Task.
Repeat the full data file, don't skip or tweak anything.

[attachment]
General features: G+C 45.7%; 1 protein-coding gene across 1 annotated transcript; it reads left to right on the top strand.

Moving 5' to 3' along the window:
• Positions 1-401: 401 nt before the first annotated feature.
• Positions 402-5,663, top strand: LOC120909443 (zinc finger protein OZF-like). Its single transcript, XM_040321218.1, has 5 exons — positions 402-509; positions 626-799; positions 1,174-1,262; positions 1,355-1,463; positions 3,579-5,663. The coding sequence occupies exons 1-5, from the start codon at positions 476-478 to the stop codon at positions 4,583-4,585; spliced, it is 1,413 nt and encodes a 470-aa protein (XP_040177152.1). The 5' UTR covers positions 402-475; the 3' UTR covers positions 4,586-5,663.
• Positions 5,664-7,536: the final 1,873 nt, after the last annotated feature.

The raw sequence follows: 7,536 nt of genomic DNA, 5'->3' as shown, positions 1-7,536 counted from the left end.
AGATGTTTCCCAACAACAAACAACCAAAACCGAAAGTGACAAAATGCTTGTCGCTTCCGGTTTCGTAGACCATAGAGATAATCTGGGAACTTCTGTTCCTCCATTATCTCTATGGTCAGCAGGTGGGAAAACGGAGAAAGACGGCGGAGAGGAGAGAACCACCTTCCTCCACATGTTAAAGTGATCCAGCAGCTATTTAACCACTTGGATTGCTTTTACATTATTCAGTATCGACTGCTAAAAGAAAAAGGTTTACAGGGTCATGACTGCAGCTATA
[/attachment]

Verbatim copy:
General features: G+C 45.7%; 1 protein-coding gene across 1 annotated transcript; it reads left to right on the top strand.

Moving 5' to 3' along the window:
• Positions 1-401: 401 nt before the first annotated feature.
• Positions 402-5,663, top strand: LOC120909443 (zinc finger protein OZF-like). Its single transcript, XM_040321218.1, has 5 exons — positions 402-509; positions 626-799; positions 1,174-1,262; positions 1,355-1,463; positions 3,579-5,663. The coding sequence occupies exons 1-5, from the start codon at positions 476-478 to the stop codon at positions 4,583-4,585; spliced, it is 1,413 nt and encodes a 470-aa protein (XP_040177152.1). The 5' UTR covers positions 402-475; the 3' UTR covers positions 4,586-5,663.
• Positions 5,664-7,536: the final 1,873 nt, after the last annotated feature.

The raw sequence follows: 7,536 nt of genomic DNA, 5'->3' as shown, positions 1-7,536 counted from the left end.
AGATGTTTCCCAACAACAAACAACCAAAACCGAAAGTGACAAAATGCTTGTCGCTTCCGGTTTCGTAGACCATAGAGATAATCTGGGAACTTCTGTTCCTCCATTATCTCTATGGTCAGCAGGTGGGAAAACGGAGAAAGACGGCGGAGAGGAGAGAACCACCTTCCTCCACATGTTAAAGTGATCCAGCAGCTATTTAACCACTTGGATTGCTTTTACATTATTCAGTATCGACTGCTAAAAGAAAAAGGTTTACAGGGTCATGACTGCAGCTATA